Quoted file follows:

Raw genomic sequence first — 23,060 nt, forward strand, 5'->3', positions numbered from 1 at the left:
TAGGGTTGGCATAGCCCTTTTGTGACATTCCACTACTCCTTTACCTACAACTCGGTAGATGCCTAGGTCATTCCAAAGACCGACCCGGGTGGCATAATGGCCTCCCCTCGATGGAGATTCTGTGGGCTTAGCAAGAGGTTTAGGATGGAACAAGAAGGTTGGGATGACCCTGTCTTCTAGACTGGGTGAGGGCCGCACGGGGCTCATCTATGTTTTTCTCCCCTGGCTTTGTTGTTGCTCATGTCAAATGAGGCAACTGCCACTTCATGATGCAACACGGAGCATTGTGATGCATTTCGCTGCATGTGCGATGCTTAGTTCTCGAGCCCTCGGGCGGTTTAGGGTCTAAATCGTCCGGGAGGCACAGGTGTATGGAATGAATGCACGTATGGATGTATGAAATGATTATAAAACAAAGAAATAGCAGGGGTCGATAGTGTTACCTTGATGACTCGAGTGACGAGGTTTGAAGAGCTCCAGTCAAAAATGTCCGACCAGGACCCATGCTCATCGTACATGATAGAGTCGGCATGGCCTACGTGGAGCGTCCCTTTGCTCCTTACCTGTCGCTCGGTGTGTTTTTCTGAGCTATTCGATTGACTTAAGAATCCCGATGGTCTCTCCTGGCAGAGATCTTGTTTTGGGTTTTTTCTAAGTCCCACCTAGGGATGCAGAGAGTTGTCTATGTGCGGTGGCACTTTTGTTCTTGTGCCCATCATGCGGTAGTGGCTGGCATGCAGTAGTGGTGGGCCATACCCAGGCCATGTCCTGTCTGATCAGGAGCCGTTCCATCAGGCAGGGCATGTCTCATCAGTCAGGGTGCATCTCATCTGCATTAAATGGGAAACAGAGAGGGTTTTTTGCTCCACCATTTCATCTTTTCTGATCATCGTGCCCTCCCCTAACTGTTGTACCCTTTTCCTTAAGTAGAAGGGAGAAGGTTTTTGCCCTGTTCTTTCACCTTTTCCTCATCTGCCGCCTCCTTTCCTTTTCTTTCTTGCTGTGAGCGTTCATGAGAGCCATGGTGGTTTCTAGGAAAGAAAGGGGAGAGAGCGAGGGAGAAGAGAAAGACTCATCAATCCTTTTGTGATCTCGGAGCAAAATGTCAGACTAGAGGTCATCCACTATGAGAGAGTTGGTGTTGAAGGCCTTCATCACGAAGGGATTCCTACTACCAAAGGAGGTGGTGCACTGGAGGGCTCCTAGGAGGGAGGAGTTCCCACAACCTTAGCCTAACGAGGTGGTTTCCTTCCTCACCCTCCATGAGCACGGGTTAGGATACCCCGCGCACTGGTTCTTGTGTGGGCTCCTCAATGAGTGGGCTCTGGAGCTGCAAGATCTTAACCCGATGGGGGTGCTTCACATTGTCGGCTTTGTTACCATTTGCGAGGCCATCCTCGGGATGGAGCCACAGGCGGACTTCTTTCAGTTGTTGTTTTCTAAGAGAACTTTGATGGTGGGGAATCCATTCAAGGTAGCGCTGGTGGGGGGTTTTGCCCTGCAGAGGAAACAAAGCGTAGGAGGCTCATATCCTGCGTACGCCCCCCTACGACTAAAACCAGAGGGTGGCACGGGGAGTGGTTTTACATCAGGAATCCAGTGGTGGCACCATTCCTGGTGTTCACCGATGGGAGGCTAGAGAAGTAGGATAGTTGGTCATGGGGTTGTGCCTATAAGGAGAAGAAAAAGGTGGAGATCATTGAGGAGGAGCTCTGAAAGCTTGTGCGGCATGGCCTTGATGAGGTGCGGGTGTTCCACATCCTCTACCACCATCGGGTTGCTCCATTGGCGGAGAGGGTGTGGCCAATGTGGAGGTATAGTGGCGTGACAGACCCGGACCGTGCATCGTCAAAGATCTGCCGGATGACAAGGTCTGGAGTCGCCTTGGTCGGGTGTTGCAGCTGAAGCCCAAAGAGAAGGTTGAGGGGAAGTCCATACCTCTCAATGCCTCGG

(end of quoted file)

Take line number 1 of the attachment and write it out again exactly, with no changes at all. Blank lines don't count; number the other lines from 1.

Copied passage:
Raw genomic sequence first — 23,060 nt, forward strand, 5'->3', positions numbered from 1 at the left: